Scoob! (2020)



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Scooby-Doo has existed since 1969 and has continued to get made-for-TV and theatrical films throughout its history. Scoob! is the latest theatrical release, though it went straight to streaming because of Covid-19. I am glad I got to watch this one at home as it would have felt like a chore in theaters. The movie was made for kids, but everyone can have a fondness for Scooby since we all grew up with it over the last 50 years. I watched Scooby-Doo on Zombie Island a few months ago and enjoyed it a lot more than Scoob!

The trailer for Scoob! teases the Scooby and Shaggy relationship origin. Unfortunately, the origin part of the film is just about as long as the trailer. I wanted to see more relationship building. The movie also introduces Blue Falcon and Dynomutt, a superhero and his robotic dog. It comes across as a heavy-handed cash grab to bring in a superhero. Blue Falcon has daddy issues that seemed tacked onto the story. I was not interested in his bumbling ineptitude because of an absentee father.

The villain, Dick Dastardly, is not a run of the mill Scooby-Doo villain. He is an evil genius with an army of robot helpers. It feels way too close to Gru and the Minions of Despicable Me. Dick does not have the same heart as Gru, and his robots will never be as adorable as the Minions.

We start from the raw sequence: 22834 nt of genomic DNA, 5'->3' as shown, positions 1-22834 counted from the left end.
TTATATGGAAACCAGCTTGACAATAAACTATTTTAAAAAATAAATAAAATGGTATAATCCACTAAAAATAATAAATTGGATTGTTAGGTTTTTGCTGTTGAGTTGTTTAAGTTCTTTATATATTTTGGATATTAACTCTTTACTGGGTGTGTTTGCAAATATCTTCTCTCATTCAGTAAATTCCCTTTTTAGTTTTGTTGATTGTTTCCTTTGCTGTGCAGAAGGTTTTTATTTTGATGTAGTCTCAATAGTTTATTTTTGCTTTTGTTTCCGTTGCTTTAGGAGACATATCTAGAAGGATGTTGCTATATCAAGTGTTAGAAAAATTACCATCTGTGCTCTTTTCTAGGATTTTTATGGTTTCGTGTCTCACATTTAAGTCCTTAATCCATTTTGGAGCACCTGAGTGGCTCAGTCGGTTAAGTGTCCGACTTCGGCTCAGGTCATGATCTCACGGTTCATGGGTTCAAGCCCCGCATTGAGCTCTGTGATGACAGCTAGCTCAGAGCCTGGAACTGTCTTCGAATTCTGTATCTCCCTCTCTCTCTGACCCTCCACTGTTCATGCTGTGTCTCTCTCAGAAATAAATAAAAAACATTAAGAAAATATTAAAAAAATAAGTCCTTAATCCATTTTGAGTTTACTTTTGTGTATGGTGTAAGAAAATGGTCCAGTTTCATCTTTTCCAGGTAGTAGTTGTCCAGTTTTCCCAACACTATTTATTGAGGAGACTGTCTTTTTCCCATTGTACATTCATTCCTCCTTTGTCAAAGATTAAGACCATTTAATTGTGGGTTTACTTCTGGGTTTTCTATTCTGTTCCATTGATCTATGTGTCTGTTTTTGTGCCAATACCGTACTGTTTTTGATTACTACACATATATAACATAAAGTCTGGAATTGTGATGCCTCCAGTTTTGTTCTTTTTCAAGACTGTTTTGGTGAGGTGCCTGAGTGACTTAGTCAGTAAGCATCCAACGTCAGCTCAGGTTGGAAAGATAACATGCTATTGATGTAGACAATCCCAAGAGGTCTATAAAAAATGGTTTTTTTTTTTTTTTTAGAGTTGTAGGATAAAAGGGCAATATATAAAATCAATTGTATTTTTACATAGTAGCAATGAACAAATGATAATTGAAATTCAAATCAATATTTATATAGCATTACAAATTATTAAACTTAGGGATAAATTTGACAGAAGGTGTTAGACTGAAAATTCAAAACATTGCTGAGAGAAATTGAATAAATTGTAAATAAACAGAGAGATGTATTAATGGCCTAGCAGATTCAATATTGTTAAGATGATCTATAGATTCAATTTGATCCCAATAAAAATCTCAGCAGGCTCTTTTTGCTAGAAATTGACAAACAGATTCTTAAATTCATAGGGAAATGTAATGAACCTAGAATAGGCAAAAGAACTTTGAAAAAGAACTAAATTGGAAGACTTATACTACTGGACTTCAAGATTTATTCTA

I like my Scooby stories to end with a fact-based explanation and a mask reveal. The kids first mystery followed this well-worn path, but it is just a small detour from the main storyline. The main plot is not so much a mystery as an action-adventure. Everything is explained in detail before it happens, so you are never wondering how the bad guy is doing what he is doing. Dick’s motivations are centered around getting his canine companion back. If you pause to consider his motivations, they are far nobler than most villains.

I would say the movie comes off its rails, but I am not sure there ever were any. Scoob! is a jumbled mess of themes taken from other properties. Scooby-Doo has a long legacy and can stand on its own, it is disappointing to see the current writers not pay homage to the past. There are far too many ‘hey look what we can do’ moments in the movie to make it enjoyable, even for younger viewers. Simon Cowell makes a cameo, begging the question of which young child is aware of Simon Cowell and why are parents supposed to find this funny. If you are desperate to distract your kids this movie may work for a little bit. A better solution is to just put old episodes on so they can appreciate what made Scooby-Doo what it is today.

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©2019 by Sean Whitehurst